Programming challenge: a temperature-sensitive light.

This project builds on the previous post, where we explained how to set Sparkle colours using the “RGB” block:

Sparkle RGB block

It was inspired by the type of night-lights that are available for babies’ bedrooms, where the colour of the light indicates to parents if the room is getting too hot or too cold.

We want the Sparkles to display predominantly “cool” colours if the room is too cold and “warm” colours if it is too hot. As we are using the matrix display, it would also be nice to have a pretty “twinkling” effect.

The block which randomly changes the colour of each Sparkle in the matrix display

The program is, therefore, based around the block, above. The colour of each Sparkle in the array is updated, randomly. The level of green light also changes, randomly. If the value of “red” is low and the value of “blue” is high, the Sparkle colour will vary between blue and cyan (depending on how bright the green light is) while if “blue” is low and “red” is high, it will vary between red, orange and yellow.

A previous night-light project shows how to connect up the Crumble, battery pack and Sparkle matrix display. The input from a light-dependent resistor (LDR) was used to control whether the lights are on or off. In this project, instead of the LDR, we are using a thermistor (a resistor whose resistance varies depending on temperature). You can simply attach a croc clip to each “leg” of the component but, to make it a bit easier to handle, we have soldered ours onto a “crumbliser”

The first thing we need to do is calibrate the input, i.e. work out what temperature the resistance of the thermistor corresponds to. The thermistor is connected to “A” and “B” on the Crumble: “A” will be the output and “B” will be the input. The following program allows us to monitor the value of “B”. As it depends on temperature, we have assigned it to a variable called “t”.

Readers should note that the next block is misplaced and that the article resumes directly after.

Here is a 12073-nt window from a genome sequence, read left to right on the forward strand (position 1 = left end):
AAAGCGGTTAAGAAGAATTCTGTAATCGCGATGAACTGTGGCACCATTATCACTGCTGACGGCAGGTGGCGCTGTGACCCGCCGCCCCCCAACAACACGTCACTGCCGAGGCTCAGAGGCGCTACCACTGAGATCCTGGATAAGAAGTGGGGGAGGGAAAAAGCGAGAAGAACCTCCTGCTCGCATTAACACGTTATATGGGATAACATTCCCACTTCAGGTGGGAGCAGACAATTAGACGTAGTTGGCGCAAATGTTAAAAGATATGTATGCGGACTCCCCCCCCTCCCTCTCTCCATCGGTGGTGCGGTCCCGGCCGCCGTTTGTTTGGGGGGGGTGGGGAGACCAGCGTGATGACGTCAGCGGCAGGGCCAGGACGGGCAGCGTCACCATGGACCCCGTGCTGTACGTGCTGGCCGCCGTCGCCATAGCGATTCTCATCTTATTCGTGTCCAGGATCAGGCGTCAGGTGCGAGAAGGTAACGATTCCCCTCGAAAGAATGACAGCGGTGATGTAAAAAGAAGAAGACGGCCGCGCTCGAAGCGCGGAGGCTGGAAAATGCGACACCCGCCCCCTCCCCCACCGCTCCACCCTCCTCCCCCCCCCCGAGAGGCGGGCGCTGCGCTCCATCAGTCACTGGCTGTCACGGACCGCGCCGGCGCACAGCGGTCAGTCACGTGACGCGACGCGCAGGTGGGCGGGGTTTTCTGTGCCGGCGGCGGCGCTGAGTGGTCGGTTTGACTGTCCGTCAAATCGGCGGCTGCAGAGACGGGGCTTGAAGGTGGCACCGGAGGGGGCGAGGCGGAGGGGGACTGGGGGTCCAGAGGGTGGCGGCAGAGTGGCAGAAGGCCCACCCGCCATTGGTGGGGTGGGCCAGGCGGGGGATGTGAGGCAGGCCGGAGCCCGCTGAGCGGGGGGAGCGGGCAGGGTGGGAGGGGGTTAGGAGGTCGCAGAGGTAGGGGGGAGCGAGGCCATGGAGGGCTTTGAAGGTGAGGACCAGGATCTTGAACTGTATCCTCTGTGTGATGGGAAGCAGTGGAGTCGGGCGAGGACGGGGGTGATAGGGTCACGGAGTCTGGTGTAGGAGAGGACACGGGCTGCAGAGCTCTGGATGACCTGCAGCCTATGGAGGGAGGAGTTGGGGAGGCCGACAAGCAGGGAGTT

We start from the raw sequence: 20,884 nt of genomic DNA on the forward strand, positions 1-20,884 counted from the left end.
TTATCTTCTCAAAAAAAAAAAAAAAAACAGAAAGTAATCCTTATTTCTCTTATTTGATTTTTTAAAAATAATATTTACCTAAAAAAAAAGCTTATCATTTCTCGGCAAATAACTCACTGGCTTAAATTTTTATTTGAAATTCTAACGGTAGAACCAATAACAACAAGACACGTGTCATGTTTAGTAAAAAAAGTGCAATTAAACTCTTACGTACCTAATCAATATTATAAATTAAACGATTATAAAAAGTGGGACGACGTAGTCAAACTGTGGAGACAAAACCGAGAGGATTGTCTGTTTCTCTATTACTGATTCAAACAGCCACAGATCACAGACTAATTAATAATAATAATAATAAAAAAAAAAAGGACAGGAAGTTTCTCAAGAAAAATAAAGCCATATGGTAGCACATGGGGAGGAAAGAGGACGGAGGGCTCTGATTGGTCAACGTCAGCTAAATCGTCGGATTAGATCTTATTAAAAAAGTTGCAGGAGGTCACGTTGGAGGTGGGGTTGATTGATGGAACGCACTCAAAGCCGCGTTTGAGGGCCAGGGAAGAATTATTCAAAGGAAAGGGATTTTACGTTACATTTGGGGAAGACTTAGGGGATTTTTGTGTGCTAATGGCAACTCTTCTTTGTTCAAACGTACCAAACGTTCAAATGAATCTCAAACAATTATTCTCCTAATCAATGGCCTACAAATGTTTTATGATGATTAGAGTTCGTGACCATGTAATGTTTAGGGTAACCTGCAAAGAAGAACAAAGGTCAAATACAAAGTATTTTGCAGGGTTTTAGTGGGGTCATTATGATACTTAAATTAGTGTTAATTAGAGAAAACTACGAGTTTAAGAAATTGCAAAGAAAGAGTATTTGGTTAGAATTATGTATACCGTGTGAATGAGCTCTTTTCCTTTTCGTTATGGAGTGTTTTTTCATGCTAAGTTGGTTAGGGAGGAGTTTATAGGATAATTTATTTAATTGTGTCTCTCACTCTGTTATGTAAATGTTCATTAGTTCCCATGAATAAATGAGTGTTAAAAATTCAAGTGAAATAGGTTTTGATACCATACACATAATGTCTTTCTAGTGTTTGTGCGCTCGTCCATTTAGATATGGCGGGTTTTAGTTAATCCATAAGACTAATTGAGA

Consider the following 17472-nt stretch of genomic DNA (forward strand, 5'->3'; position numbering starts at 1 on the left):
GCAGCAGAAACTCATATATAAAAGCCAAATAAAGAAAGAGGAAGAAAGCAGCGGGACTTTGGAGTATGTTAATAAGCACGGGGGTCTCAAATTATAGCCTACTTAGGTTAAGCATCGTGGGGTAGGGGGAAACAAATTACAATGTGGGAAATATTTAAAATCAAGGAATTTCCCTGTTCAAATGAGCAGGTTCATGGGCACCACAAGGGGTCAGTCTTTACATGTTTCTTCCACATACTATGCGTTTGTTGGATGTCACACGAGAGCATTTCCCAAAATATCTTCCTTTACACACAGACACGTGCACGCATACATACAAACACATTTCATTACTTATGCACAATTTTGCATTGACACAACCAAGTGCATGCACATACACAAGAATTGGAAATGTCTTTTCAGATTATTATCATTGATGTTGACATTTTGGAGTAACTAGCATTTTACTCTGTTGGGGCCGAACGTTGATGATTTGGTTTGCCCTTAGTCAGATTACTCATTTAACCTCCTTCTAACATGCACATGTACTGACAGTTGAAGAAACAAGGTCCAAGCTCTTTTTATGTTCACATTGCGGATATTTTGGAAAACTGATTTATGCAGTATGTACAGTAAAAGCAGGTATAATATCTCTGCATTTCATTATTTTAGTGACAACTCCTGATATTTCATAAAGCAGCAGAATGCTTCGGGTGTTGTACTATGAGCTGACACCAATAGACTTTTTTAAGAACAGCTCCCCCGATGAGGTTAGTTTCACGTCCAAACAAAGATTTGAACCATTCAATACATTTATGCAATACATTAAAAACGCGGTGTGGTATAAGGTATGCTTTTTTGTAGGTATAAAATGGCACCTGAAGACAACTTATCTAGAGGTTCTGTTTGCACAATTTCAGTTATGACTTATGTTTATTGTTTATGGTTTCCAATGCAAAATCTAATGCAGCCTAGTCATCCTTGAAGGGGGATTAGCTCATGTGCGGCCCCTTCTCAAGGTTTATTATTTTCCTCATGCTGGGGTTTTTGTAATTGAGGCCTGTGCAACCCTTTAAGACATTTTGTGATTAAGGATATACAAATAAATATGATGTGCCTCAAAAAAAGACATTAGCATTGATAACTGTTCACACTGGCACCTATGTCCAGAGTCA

Something I learnt during the course of this project is that, if you want to calibrate an analogue input, it is better to connect it across 2 of the Crumble I/O pads (A,B,C & D) as we have done, here, rather than connecting one pad to the Crumble and the other directly to the “+” pad on the battery box. This is because the voltage level from the battery box can vary, whereas the Crumble itself outputs a fixed voltage.

We then immersed the thermistor in hot water; in iced water; put it outside; and, finally, my 6-year-old held it in his hand. We watched how the value of “t” changed (in the “Variables” menu of the Crumble software) and my 9-year-old made a table and then a graph of the results.

Based on this investigation, we decided that the red emitter should be off (0) when t = 85 and fully on (255) when t = 170. (Ice water and boiling water being a bit too extreme in this case!) The blue emitter can then simply be the inverse of this (i.e. 255 minus the value “red”).

Our table of results and graph

I briefly explained the formula for a straight-line graph (y = mx + c) and “we” determined that m = 3 and c = -250. We then input these numbers into the Crumble program in order to convert the value of the input “t” into our outputs “red” and “blue”:

We also used two “if” blocks to set limiting conditions to prevent the value of “red” (and, hence, “blue”) going higher than 255 or lower than zero.

The completed program is:

Crumble program for our temperature-controlled night-light

The program is inside a “do forever” loop so the colour of one random Sparkle in the array is changed every 100 ms.

It is difficult to capture the different colours on camera, but here is the finished night-light (mounted in the Sparkle matrix pixelator) at three different temperatures:

Aaah…. just right!


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